"The race tyre excels at those elevated temperatures but clearly, at lower temperatures it doesn't provide the same level of grip. And the street tyre, at maximum, is not operating near the temperatures a racer sees on the track" Pirelli markets its Diablo Corsa III and the Metzeler M3 and Racetech tyres for track day riders; Johnston points out that the Corsa III is the spec tire for the European 600cc Superstock Championship series.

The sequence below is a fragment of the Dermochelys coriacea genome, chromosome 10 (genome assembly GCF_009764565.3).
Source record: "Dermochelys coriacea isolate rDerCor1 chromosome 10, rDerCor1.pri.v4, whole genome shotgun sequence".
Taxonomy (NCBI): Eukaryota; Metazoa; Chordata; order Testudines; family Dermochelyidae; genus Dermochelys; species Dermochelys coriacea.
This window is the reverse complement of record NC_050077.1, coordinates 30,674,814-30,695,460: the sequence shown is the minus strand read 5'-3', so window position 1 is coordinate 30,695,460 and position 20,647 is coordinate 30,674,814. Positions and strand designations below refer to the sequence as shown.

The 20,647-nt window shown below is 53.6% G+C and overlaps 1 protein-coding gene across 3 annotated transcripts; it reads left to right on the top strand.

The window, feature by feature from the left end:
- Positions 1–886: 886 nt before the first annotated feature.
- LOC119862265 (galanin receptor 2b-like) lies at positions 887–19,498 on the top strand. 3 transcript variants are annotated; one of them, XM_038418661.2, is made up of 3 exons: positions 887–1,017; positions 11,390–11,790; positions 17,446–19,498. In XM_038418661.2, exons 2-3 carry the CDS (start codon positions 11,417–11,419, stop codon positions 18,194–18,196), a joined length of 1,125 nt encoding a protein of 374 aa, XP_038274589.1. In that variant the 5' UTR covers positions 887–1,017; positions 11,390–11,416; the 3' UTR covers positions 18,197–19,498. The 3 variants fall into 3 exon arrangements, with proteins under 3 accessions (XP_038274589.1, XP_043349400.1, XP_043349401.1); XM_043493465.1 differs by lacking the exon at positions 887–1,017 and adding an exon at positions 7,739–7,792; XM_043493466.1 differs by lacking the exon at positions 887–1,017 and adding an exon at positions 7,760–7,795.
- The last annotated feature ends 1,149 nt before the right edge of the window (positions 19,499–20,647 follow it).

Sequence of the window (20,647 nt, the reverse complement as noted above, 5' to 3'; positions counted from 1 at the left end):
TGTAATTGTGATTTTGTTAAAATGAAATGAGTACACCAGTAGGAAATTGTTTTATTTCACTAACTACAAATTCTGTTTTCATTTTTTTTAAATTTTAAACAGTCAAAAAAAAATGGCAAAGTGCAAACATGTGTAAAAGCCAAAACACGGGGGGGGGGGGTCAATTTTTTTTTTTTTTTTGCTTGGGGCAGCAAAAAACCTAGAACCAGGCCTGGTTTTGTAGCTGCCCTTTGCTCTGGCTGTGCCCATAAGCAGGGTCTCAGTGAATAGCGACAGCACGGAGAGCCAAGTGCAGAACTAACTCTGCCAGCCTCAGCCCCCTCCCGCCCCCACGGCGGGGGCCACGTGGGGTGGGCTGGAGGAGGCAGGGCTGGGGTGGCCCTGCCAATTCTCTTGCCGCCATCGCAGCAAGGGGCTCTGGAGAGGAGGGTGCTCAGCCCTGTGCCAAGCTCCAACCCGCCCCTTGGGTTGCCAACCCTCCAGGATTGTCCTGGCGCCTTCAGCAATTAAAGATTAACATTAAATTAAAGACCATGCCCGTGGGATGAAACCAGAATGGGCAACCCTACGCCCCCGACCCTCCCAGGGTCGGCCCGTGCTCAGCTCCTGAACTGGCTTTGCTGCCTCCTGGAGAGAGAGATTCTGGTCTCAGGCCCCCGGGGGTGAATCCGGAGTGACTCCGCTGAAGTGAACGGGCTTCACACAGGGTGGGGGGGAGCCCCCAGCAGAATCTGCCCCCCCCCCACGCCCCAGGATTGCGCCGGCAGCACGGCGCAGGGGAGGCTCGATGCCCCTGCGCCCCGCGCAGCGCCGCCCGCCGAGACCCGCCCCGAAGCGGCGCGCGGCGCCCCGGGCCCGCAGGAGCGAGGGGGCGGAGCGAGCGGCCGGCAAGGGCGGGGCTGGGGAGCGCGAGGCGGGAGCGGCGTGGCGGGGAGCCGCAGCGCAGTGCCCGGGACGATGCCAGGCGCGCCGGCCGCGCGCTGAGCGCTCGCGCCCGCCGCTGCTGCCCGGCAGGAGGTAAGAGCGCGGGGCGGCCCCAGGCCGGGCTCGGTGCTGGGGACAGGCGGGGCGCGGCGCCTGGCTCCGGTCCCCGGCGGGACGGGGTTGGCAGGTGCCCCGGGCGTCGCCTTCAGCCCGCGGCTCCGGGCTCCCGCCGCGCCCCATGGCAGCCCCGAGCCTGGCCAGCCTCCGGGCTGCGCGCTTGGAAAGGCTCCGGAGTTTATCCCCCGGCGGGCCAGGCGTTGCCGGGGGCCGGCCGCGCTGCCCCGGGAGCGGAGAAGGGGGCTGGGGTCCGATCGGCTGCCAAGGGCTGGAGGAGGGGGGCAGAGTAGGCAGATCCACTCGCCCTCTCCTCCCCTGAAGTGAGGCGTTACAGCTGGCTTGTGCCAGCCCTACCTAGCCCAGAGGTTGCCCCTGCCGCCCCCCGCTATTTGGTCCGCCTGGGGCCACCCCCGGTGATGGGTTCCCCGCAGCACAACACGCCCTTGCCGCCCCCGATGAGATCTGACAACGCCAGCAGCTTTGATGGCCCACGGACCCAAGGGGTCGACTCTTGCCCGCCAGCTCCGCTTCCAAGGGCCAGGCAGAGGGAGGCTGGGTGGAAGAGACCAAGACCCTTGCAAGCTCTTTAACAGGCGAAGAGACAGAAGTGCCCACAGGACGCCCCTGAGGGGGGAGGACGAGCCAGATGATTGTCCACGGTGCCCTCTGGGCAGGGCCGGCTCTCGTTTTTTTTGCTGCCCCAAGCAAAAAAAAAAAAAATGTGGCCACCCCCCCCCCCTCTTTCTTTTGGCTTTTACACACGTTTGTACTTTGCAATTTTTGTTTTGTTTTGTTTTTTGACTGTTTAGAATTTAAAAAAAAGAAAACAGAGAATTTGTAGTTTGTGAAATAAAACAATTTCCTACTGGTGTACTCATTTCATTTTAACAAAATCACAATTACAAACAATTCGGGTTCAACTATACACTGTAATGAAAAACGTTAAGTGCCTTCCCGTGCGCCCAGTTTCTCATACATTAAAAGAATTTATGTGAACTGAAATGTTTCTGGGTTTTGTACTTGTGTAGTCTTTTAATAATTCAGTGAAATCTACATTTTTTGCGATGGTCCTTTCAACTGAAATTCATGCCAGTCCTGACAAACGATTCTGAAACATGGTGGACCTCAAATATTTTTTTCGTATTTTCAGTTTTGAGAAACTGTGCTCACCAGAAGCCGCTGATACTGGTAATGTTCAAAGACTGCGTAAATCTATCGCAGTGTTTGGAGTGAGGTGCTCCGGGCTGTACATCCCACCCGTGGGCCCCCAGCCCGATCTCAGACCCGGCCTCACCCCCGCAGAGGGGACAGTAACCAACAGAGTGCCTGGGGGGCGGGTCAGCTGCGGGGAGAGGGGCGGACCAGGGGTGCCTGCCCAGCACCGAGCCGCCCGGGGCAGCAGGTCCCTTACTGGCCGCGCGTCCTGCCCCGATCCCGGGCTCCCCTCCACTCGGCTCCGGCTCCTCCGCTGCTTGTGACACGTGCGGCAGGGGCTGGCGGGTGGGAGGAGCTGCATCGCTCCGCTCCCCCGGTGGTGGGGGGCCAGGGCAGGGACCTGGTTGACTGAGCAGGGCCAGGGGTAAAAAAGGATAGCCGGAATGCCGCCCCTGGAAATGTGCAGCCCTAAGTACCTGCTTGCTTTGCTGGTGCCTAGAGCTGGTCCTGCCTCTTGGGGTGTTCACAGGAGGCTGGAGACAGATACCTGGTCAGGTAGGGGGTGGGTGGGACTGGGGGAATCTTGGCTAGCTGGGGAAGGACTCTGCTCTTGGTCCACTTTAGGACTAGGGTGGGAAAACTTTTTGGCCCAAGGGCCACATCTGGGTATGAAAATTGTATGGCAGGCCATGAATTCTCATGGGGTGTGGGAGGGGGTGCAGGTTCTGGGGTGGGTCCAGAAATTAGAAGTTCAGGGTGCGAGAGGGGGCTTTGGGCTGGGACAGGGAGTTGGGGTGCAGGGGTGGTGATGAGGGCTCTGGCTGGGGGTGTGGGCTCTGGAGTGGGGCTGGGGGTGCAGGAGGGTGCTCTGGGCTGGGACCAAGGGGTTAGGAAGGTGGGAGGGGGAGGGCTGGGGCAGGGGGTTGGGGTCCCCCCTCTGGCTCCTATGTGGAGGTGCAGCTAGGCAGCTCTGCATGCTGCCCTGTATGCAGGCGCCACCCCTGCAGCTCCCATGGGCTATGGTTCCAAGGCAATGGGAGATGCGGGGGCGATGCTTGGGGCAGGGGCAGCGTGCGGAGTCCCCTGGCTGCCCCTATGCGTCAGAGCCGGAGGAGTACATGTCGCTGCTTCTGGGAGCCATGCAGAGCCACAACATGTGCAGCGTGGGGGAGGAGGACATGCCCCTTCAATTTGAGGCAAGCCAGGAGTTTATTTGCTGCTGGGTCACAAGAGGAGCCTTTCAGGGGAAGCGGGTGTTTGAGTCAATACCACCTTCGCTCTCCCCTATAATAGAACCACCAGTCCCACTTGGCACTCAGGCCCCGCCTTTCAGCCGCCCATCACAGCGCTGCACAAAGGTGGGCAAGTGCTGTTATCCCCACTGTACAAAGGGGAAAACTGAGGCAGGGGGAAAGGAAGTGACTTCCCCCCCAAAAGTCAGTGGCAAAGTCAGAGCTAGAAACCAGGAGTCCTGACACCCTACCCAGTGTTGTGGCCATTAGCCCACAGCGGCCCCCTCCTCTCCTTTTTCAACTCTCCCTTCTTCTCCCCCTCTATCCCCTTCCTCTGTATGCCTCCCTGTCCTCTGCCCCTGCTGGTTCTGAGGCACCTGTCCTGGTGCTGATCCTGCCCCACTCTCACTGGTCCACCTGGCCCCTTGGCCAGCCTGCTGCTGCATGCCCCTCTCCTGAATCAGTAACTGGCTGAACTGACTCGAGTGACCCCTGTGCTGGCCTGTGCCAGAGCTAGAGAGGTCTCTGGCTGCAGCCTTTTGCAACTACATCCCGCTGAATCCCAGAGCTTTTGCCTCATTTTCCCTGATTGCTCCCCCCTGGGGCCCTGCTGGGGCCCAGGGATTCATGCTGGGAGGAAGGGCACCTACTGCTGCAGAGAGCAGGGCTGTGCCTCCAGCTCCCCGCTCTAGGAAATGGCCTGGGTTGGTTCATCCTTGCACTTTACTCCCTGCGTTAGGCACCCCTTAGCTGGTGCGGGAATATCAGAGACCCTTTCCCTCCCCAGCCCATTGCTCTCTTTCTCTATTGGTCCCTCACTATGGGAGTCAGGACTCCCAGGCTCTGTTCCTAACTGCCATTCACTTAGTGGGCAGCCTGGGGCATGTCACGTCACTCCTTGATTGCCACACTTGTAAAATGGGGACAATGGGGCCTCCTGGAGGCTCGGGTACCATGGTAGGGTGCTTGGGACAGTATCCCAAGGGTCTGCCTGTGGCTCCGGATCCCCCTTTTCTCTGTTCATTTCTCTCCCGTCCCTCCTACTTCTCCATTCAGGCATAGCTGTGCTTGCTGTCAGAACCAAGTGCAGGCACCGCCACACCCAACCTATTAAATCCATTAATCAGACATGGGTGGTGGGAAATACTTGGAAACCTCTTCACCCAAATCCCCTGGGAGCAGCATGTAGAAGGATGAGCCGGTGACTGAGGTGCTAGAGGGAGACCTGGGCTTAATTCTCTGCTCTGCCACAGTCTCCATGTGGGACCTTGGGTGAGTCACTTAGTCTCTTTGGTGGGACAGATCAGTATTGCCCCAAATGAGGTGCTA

Jay Wright, a distributor of Bridgestone racing tyres and the founder fo the Bare Bones Machine - whcih creates some of the most wicked-fast single-cylinder racebikes in the nation - says he encourages track day riders to stay with the supersport tyres intended for street use, particularly if the track is cold.
"Avoid the competition stuff", Wright says. "They are temperature sensitive. If you get them working in the right temperature range, they are great."
Generally, track day tyres are designed to wrok in a temperature renge thats a bit higher than a street tyre, without the rider having to push as hard as Ben Spies to get the temperatures up high enough to create the maximum amount of grip.
What Are Your Needs?